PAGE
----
‘My goodness, that must be somewhere near Hammersmith.’
And then we bicycled on, and we said –
‘Well, it must be Chelsea’.
And finally when we got home, it was only then that we realised that it was ten or twelve miles away from us still. And then we went up on the roof of our flat and saw this great horizon plainly, this red column of smoke towering up into the sky, a terrifying sight.”From the other side of London, what had happened was all too plain. An anonymous man who lived in Woodford, at Epping Forest in the northeast of the capital, remembered:”A monstrous, monotonous droning proclaimed the coming of the bombers. They swept on south of the Borough. By six o’clock the skies were empty, and all Thameside blazed. As the sun began to sink, the vast expanse of the red glow, to west and southwest, sent a chill to the heart. It seemed that all London was burning.”The view from the heart of the historic City of London gives yet another perspective. The then Dean of St Paul’s, the Very Reverend W R Matthews, has recorded:”Some of us watched the battle from the colonnade of St. Paul’s. It was a golden, peaceful evening and, as the light faded from the sky, the angry red glow in the east, diversified by leaping flames, dominated the prospect, while from time to time the peculiar thud of bursting bombs punctured the silence. . . Bombs fell on all sides of St. Paul’s and we had our first introduction to a sound that was to become all too familiar – the weird and terrifying noise, like a muffled scream, which a bomb makes when it is launched from a great height. Once more we could see from the roof a great conflagration in the east, which spread for many miles along the horizon, while nearer at hand there were smaller fires around the cathedral. The whole of that night was almost as bright as a sunny day. The surrounding fires afforded a brilliant illumination and no torches were needed, though of course no torches were allowed on the roofs. Inside the Cathedral the light was such that I have never seen the stained glass windows glow as they did then. I did not know it, but that was to be one of the last times that I, or anyone else, would see those windows.”But at the very centre of the maelstrom itself we find Mr Jack Rothman, a member of the Auxiliary Fire Service (A.F.S.>)on duty at the Surrey Docks sub-station. On that Saturday afternoon he treated himself to a bath in the 500 gallon tank at the station. He takes up the story:-“I was drying myself and partly dressed when we heard the sound of planes overhead. We saw them coming in rather fast and low, far lower than I had ever seen any plane during the war. We saw the bomb bays open quite clearly, but we still though it was some fun and games exercise over the docks, which we knew nothing about. I don’t think it struck any of us that the emblems on the planes weren’t British. Then we saw the bombs leave the planes and everyone ran for cover, buildings tossed about, the ground shook, and the next thing we knew the bells were down and away we went.”The German night bombers took off from their French bases at about eight o’clock that evening and about an hour later began to drop their loads into the blazing holocaust below them.Four fifths of the men on the ground who “were off” when the “bells went down” had no previous experience of actual fire fighting. They were confronted with blazes at least three times bigger than anything the regular fire service had to face before the war. All of these fires were technically “out of hand” – unsurrounded, uncontrolled and spreading. At Woolwich Arsenal, these untrained firemen ran between boxes of live ammunition and crates of nitro-glycerine quenching the fires while all the time the bombers overhead continued their efforts to destroy the foremost military target in London. The biggest fire was in Quebec Yard, Surrey Docks it has been said that it was 30 to 40 times bigger than the largest of the immediately pre-war London fires. The heat it generated was so intense that the solid wooden blocks making up the surface of the roadways were set alight and the paint on the fireboats trying to slip past on the opposite bank of the river, 300 yards away, was blistered. Stocks of timber, drenched by the firemen to prevent them from catching fire, merely hissed steam, dried themselves and burst into flame.Constantine FitzGibbon graphically describes the new horrors of the different types of fire in the warehouse areas:”There were pepper fires, loading the surrounding air heavily with stinging particles. So that when the firemen took a deep breath it felt like burning fire itself. There were rum fires, with torrents of blazing liquid pouring from the warehouse doors and barrels exploding like the bombs themselves. There was a paint fire, another cascade of white-hot flame, coating the pumps with varnish that could not be cleaned for weeks. A rubber fire gave forth black clouds of smoke so asphyxiating that it could only be fought from a distance, and was always threatening to choke the attackers. Sugar, it seems, burns well in liquid form as it floats on the water in dockland basins. Tea makes a blaze that is ‘sweet, sickly and very intense’. One man found it odd to be pouring cold water on hot tea leaves. A grain warehouse when burning produced great clouds of black flies that settled in banks upon the walls, whence the firemen washed them off with their jets. There were rats in their hundreds. And the Residue of burned wheat was “a sticky mess that ‘pulls your boots off’.”How did these auxiliary firemen feel in the face of such terrors and dangers? One has left us a record of his impressions:”Most of us had the wind up to start with, especially with no barrage. It was all new, but we were all unwilling to show fear, however much you might feel it. You looked around and saw the rest doing their job. You couldn’t let them down, you just had to get on with it. You began to make feeble jokes to each other and gradually you got accustomed to it. . .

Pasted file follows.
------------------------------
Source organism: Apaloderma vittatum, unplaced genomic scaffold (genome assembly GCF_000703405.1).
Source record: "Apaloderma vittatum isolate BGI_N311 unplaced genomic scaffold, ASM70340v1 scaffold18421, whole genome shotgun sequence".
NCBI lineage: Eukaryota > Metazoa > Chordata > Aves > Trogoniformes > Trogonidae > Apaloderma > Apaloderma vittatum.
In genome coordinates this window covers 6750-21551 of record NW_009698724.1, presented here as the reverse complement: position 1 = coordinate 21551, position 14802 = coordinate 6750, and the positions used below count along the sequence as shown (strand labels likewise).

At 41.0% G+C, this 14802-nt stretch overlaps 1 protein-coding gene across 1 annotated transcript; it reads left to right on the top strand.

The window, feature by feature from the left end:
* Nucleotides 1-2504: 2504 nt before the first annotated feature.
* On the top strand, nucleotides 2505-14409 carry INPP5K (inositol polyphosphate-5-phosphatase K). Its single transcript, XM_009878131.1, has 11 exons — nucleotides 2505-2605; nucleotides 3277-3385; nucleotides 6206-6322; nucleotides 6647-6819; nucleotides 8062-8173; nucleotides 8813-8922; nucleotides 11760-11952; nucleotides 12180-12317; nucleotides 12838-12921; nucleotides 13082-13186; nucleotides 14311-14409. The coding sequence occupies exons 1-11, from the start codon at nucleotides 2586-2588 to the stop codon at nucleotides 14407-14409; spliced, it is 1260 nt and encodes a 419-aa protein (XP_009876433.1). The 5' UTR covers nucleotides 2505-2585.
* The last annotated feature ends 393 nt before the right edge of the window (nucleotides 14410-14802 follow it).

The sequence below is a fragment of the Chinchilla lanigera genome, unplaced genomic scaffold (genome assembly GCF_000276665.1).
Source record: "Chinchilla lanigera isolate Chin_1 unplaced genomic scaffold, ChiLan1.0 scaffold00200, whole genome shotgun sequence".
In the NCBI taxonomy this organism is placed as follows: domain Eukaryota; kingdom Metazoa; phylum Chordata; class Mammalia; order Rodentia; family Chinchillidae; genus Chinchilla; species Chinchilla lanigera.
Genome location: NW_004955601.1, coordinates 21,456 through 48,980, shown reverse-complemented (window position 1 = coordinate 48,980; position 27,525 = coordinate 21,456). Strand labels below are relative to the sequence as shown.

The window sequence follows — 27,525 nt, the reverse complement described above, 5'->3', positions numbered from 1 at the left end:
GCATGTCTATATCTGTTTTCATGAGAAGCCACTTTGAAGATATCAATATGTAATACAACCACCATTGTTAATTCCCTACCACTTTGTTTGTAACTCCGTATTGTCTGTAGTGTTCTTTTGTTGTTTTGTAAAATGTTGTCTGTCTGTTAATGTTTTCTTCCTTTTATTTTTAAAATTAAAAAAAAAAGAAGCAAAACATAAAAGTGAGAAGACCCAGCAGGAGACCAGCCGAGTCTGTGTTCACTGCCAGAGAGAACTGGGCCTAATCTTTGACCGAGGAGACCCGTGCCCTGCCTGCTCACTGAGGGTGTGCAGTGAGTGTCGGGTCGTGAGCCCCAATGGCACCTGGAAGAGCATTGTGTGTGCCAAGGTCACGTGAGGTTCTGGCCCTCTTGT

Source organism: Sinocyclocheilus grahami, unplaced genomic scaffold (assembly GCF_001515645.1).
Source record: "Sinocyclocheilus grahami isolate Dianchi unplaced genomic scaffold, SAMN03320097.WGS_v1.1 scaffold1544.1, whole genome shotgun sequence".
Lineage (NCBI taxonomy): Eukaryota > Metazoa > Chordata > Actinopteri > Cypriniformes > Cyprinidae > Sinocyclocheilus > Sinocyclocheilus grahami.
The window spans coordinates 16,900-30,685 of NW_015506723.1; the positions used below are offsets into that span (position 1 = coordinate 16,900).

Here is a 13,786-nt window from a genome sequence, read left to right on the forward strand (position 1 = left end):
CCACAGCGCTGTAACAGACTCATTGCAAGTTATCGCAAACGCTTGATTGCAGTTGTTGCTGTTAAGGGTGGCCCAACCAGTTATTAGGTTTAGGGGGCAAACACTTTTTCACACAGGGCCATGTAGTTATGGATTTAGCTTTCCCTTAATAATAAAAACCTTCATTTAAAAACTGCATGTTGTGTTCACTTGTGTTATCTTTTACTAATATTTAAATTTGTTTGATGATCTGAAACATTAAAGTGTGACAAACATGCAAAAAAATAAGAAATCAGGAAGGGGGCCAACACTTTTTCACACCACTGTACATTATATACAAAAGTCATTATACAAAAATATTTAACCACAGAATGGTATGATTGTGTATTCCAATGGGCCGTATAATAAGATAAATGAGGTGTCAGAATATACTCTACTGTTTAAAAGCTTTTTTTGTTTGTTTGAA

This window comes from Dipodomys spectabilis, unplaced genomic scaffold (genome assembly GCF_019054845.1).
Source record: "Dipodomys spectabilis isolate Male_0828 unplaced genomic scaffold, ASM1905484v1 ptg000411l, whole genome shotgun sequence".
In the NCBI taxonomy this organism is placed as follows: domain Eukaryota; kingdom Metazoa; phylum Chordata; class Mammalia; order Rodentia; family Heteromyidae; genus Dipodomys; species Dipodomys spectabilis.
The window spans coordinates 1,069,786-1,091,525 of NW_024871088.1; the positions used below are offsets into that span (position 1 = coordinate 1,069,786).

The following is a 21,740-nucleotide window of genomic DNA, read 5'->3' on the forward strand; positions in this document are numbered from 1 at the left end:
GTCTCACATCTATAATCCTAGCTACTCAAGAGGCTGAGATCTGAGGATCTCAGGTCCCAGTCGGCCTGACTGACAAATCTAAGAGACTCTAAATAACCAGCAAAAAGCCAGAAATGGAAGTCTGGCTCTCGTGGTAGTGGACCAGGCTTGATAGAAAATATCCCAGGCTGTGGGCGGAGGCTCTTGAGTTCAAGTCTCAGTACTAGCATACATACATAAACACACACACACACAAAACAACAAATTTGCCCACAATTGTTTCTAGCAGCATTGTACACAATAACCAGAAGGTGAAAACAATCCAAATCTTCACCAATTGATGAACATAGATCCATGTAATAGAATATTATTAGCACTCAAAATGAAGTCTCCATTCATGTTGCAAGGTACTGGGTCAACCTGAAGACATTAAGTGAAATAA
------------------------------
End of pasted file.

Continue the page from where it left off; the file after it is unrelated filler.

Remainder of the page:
The fires had a stunning effect. Wherever the eye could see, vast sheets of flame and a terrific roar. It was so bright that there was no need for headlights.
On September 7th we took our pumps to East India dock. To Rum Wharf. The first line of warehouses was ablaze from end to end. I walked down between the two warehouses by myself. Half-way down was a staff car in the middle of the causeway. Standing nonchalantly beside it was a young W.A.F.S., outwardly taking not a blind bit of notice of the stuff that was falling pretty thick all round. Seeing her I strolled passed as if I was used to walking out in the middle of the falling bombs every Saturday afternoon. We gave each other a sickly smile and I passed on. . .
“The fire was so huge that we could do little more than make a feeble attempt to put it out. The whole of that warehouse was a raging inferno, against which were silhouetted groups of pigmy firemen directing their futile jets at the wall of flame. . .
While we were working on our branch [of the fire hose]– we had to keep in the same position for hours on end, unable to let go of the branch to take cover when bombs fell – a large cargo ship took fire for’ard . . . we put this fire out in half-an-hour and then returned to our warehouse.
“In spite of the numbness you have time to think a little while you crouch over the branch and I remembered the crowd of women and children whom we had met as we rode in, streaming away from the danger area, carrying bundles over their shoulders. Some would run out into the roadway and call to us to come and attend to their fires. . .
“Occasionally we would glance up and then we would see a strange sight. For a flock of pigeons kept circling around overhead almost all night. They seemed lost, as if they couldn’t understand the unnatural dawn. It looked like sunrise all round us. The pigeons seemed white in the glare, birds of peace making a strange contrast with the scene below.
When the real dawn came about five, the Germans eased off their blitz. The All Clear raised a weary cheer. At seven o’clock I was hunched half-asleep across the branch holder. At last the relief crews arrived. Knowing that we were returning home gave us that extra ounce of strength without which we could hardly have hoisted the rolled-up lengths on our shoulders.”